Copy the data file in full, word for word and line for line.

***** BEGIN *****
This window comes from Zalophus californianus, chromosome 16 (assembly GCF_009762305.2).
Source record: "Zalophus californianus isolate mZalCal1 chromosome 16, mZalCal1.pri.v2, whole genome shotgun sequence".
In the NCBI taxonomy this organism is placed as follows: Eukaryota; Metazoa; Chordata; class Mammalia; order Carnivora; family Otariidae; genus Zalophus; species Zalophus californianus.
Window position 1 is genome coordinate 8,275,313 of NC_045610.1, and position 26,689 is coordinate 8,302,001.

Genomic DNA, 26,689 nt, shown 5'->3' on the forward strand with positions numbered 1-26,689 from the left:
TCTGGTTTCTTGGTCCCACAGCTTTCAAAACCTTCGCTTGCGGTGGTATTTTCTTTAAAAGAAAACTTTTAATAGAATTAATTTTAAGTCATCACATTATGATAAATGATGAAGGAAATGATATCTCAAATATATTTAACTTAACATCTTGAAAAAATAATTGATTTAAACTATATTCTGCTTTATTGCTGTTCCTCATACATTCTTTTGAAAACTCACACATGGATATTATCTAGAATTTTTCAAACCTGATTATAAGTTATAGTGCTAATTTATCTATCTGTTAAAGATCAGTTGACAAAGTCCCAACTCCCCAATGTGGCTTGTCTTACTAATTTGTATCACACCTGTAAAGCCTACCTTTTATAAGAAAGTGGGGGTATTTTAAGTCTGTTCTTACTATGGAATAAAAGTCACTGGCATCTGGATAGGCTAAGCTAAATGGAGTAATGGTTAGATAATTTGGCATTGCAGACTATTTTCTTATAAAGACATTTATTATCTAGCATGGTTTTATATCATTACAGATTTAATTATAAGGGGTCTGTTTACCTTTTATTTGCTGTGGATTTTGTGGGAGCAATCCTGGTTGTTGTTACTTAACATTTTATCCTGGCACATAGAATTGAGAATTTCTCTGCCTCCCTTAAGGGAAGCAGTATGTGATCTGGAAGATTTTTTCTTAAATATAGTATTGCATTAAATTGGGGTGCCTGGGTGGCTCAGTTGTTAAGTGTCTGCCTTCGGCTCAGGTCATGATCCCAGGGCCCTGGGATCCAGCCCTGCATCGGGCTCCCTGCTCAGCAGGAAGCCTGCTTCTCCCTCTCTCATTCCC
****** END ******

This window comes from Zalophus californianus, chromosome 16 (assembly GCF_009762305.2).
Source record: "Zalophus californianus isolate mZalCal1 chromosome 16, mZalCal1.pri.v2, whole genome shotgun sequence".
In the NCBI taxonomy this organism is placed as follows: Eukaryota; Metazoa; Chordata; class Mammalia; order Carnivora; family Otariidae; genus Zalophus; species Zalophus californianus.
Window position 1 is genome coordinate 8,275,313 of NC_045610.1, and position 26,689 is coordinate 8,302,001.

Genomic DNA, 26,689 nt, shown 5'->3' on the forward strand with positions numbered 1-26,689 from the left:
TCTGGTTTCTTGGTCCCACAGCTTTCAAAACCTTCGCTTGCGGTGGTATTTTCTTTAAAAGAAAACTTTTAATAGAATTAATTTTAAGTCATCACATTATGATAAATGATGAAGGAAATGATATCTCAAATATATTTAACTTAACATCTTGAAAAAATAATTGATTTAAACTATATTCTGCTTTATTGCTGTTCCTCATACATTCTTTTGAAAACTCACACATGGATATTATCTAGAATTTTTCAAACCTGATTATAAGTTATAGTGCTAATTTATCTATCTGTTAAAGATCAGTTGACAAAGTCCCAACTCCCCAATGTGGCTTGTCTTACTAATTTGTATCACACCTGTAAAGCCTACCTTTTATAAGAAAGTGGGGGTATTTTAAGTCTGTTCTTACTATGGAATAAAAGTCACTGGCATCTGGATAGGCTAAGCTAAATGGAGTAATGGTTAGATAATTTGGCATTGCAGACTATTTTCTTATAAAGACATTTATTATCTAGCATGGTTTTATATCATTACAGATTTAATTATAAGGGGTCTGTTTACCTTTTATTTGCTGTGGATTTTGTGGGAGCAATCCTGGTTGTTGTTACTTAACATTTTATCCTGGCACATAGAATTGAGAATTTCTCTGCCTCCCTTAAGGGAAGCAGTATGTGATCTGGAAGATTTTTTCTTAAATATAGTATTGCATTAAATTGGGGTGCCTGGGTGGCTCAGTTGTTAAGTGTCTGCCTTCGGCTCAGGTCATGATCCCAGGGCCCTGGGATCCAGCCCTGCATCGGGCTCCCTGCTCAGCAGGAAGCCTGCTTCTCCCTCTCTCATTCCC